David Buck, a 41-year-old corporate partner at Andrews Kurth LLP, wanted to do deals since he was a kid. After all, he watched his father, Clyde, work on transactions as an investment banker at Dain Rauscher Corp., Harris Webb & Garrison Inc. and Sanders Morris Harris Group Inc. in Houston. (The elder Buck is now semiretired). But instead of becoming an investment banker, Buck went to law school at Vanderbilt University after studying history and Latin American studies at Princeton. "I wanted to do my own thing," he says.
Since joining Andrews Kurth in 1994, Buck has built his experience and relationships into a busy dealmaking practice. Last year he counseled National Oilwell Varco Inc. on its $7.4 billion acquisition of Grant Prideco Inc., and this year he's been working with Enterprise Products Partners LP -- run by Houston's wealthiest man, billionaire Dan Duncan -- on some of its equity and debt offerings (he is said to be advising Enterprise on its offer to buy Teppco Partners LP for $2.8 billion, but neither he nor the company will comment).
People who know Buck say he's detail oriented, has a great sense of humor and is a problem solver.
"We tell him, 'Here's what we want to do,' and he gets us there," says Hank Bachmann, Enterprise's chief legal officer.
Buck says he's been influenced most by the transactional honchos at the firm, Bob Jewell and Mike O'Leary, who he says are always ready to offer solutions rather than just raise issues. "They taught me how to manage the expectations and confidence of clients -- and to keep cool under any circumstance," he says.
Buck was able to snare National Oilwell Varco's business away from Vinson & Elkins LLP by keeping up with the company after working on its initial public offering as an associate. He says that with the firm's considerable energy expertise, from underwriting to transactions, "we convinced them that we could see the business from a number of different angles."
Not all of his deals have worked out. In July of last year, Buck advised Midland, Texas, oil services provider Basic Energy Services Inc. on its planned $1.4 billion acquisition by Grey Wolf Inc. (the firm had handled Basic's 2005 IPO). But Grey Wolf shareholders voted the deal down, preferring to be bought out by Canada's Precision Drilling Trust for $2 billion.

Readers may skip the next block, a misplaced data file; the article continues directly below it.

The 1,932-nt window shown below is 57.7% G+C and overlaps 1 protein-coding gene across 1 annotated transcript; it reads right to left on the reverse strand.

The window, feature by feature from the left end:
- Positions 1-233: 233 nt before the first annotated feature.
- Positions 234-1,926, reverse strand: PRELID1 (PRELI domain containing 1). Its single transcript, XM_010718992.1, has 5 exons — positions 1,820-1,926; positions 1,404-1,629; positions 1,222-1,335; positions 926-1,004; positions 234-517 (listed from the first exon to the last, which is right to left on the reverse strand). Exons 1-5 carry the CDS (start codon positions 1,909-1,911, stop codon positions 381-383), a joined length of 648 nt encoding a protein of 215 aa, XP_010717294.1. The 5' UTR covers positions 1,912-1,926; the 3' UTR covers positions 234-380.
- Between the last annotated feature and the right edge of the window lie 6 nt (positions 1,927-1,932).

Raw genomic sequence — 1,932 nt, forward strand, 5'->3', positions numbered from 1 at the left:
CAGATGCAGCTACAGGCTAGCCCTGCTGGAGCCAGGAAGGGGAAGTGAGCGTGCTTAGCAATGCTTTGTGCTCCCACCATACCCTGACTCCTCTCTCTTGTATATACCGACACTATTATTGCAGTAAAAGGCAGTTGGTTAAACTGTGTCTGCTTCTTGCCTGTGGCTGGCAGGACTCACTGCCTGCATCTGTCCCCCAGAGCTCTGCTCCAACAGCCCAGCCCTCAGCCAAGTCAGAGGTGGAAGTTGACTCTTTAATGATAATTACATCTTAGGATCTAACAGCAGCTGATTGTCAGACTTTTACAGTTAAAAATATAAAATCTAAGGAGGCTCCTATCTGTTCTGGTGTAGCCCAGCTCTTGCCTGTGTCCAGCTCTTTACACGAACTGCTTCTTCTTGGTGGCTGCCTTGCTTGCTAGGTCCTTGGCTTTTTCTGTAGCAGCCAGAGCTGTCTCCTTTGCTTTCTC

It turned out to be something of a blessing. The transaction was announced at a time of brisk demand fueled by high oil and gas prices. Since then, oil prices have tumbled and business has slowed considerably. "It's a relief it didn't go through," Buck says. "The drilling market has gone down a lot faster than expected. In hindsight, it was better for Basic not to do the deal, and Grey Wolf got a better deal with Precision Drilling."
Buck has learned a few things about dealmaking along the way -- particularly when it relates to the seller. He cites two cases. He represented recycler Allwaste Inc. in its stock acquisition in 1997 by Philip Environmental Inc.; Philip shares tanked after revelations that the company was in severe financial trouble. (Philip Environmental filed for bankruptcy a year later.) Buck also represented funeral home operator Equity Corp. International on its acquisition a year later by Service Corp. International, whose stock collapsed when it missed earnings projections three days after the deal closed. "I learned to scrutinize an acquirer's motivation, particularly when they're issuing equity," he says.
In the oil patch, Buck is seeing debt markets open up and companies disposing of noncore assets. Meanwhile, oil and gas companies are looking at joint ventures as a way to trade capital and know-how. He's also anticipating private equity getting back into the game and expects to see consolidation in services. "With rig utilization rates down, people are realistic about where the cycle is," he says.
Buck and his wife Kristen, who have three children ages 7, 4 and 9 months, are big contributors on the arts scene and to children's charities in Houston. Buck recently rolled off the advisory board of the Blaffer Gallery at the University of Houston ("I appreciate art more than I like to own it," he says), and his wife became president of the Junior League of Houston. He also enjoys running, playing tennis and fly-fishing, taking his last big trip to Russia to fish for rainbow trout on the Kamchatka Peninsula. "It was all catch and release," he says.
Like some deals.